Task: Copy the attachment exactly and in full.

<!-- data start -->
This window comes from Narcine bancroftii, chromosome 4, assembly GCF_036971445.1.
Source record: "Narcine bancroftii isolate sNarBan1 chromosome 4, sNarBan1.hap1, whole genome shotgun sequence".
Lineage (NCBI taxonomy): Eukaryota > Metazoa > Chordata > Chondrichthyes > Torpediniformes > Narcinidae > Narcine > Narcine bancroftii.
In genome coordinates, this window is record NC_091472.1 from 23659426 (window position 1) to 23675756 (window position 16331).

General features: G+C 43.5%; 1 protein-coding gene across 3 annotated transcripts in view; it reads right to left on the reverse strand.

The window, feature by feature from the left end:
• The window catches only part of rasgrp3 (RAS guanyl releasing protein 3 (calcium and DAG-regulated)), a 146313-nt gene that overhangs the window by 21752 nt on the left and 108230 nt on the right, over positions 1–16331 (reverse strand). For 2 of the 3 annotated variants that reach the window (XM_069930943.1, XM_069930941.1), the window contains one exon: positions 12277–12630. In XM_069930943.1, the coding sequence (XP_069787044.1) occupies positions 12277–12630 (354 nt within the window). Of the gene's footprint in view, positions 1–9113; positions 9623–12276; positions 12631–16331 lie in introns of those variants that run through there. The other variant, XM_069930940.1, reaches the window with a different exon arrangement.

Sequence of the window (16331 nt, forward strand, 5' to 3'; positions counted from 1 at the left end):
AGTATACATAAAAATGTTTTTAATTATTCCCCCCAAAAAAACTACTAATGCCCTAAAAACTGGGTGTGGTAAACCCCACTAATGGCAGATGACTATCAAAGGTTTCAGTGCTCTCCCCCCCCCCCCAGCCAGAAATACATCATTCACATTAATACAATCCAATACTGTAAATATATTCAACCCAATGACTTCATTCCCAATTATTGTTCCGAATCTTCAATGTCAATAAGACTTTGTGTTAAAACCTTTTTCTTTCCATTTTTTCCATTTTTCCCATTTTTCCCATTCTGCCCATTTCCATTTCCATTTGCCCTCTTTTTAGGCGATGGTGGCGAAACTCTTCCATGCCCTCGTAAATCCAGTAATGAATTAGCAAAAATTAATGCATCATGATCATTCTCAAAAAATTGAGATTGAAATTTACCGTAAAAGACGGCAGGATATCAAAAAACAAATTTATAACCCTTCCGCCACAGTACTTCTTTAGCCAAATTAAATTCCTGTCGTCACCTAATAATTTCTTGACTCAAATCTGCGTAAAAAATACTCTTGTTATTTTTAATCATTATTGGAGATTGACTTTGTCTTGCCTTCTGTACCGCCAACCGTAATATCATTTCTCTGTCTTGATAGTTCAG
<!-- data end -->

This window comes from Narcine bancroftii, chromosome 4, assembly GCF_036971445.1.
Source record: "Narcine bancroftii isolate sNarBan1 chromosome 4, sNarBan1.hap1, whole genome shotgun sequence".
Lineage (NCBI taxonomy): Eukaryota > Metazoa > Chordata > Chondrichthyes > Torpediniformes > Narcinidae > Narcine > Narcine bancroftii.
In genome coordinates, this window is record NC_091472.1 from 23659426 (window position 1) to 23675756 (window position 16331).

General features: G+C 43.5%; 1 protein-coding gene across 3 annotated transcripts in view; it reads right to left on the reverse strand.

The window, feature by feature from the left end:
• The window catches only part of rasgrp3 (RAS guanyl releasing protein 3 (calcium and DAG-regulated)), a 146313-nt gene that overhangs the window by 21752 nt on the left and 108230 nt on the right, over positions 1–16331 (reverse strand). For 2 of the 3 annotated variants that reach the window (XM_069930943.1, XM_069930941.1), the window contains one exon: positions 12277–12630. In XM_069930943.1, the coding sequence (XP_069787044.1) occupies positions 12277–12630 (354 nt within the window). Of the gene's footprint in view, positions 1–9113; positions 9623–12276; positions 12631–16331 lie in introns of those variants that run through there. The other variant, XM_069930940.1, reaches the window with a different exon arrangement.

Sequence of the window (16331 nt, forward strand, 5' to 3'; positions counted from 1 at the left end):
AGTATACATAAAAATGTTTTTAATTATTCCCCCCAAAAAAACTACTAATGCCCTAAAAACTGGGTGTGGTAAACCCCACTAATGGCAGATGACTATCAAAGGTTTCAGTGCTCTCCCCCCCCCCCCAGCCAGAAATACATCATTCACATTAATACAATCCAATACTGTAAATATATTCAACCCAATGACTTCATTCCCAATTATTGTTCCGAATCTTCAATGTCAATAAGACTTTGTGTTAAAACCTTTTTCTTTCCATTTTTTCCATTTTTCCCATTTTTCCCATTCTGCCCATTTCCATTTCCATTTGCCCTCTTTTTAGGCGATGGTGGCGAAACTCTTCCATGCCCTCGTAAATCCAGTAATGAATTAGCAAAAATTAATGCATCATGATCATTCTCAAAAAATTGAGATTGAAATTTACCGTAAAAGACGGCAGGATATCAAAAAACAAATTTATAACCCTTCCGCCACAGTACTTCTTTAGCCAAATTAAATTCCTGTCGTCACCTAATAATTTCTTGACTCAAATCTGCGTAAAAAATACTCTTGTTATTTTTAATCATTATTGGAGATTGACTTTGTCTTGCCTTCTGTACCGCCAACCGTAATATCATTTCTCTGTCTTGATAGTTCAG